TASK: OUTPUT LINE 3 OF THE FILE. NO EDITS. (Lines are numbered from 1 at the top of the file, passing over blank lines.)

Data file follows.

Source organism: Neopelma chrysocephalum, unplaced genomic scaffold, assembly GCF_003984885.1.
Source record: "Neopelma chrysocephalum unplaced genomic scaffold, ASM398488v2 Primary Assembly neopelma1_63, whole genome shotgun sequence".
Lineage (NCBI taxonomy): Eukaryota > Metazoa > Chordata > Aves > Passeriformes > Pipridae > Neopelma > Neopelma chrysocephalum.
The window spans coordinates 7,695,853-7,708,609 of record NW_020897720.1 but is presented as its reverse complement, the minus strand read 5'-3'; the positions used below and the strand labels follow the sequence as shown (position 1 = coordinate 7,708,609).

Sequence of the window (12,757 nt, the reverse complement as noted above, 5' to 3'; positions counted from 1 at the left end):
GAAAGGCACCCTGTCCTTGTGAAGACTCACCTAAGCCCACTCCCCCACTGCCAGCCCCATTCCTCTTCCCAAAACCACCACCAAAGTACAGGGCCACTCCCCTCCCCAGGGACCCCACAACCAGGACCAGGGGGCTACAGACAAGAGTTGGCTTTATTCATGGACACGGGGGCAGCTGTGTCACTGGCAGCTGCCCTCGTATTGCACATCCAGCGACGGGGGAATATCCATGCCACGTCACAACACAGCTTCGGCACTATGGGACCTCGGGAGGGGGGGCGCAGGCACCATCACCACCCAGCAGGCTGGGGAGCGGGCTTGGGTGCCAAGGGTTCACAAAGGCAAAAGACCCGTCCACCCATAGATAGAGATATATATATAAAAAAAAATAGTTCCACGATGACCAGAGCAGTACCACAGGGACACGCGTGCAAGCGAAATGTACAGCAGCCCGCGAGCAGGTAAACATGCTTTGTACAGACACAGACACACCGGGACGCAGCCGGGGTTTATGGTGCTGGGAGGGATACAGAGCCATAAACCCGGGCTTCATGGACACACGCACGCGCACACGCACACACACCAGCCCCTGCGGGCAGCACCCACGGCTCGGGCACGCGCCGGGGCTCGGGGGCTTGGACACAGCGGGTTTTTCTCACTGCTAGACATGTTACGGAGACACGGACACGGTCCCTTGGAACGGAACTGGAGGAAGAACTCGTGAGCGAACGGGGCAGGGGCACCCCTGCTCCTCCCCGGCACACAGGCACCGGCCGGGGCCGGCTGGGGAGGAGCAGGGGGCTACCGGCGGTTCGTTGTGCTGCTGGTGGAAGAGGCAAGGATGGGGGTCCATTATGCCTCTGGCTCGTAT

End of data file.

Lineage (NCBI taxonomy): Eukaryota > Metazoa > Chordata > Aves > Passeriformes > Pipridae > Neopelma > Neopelma chrysocephalum.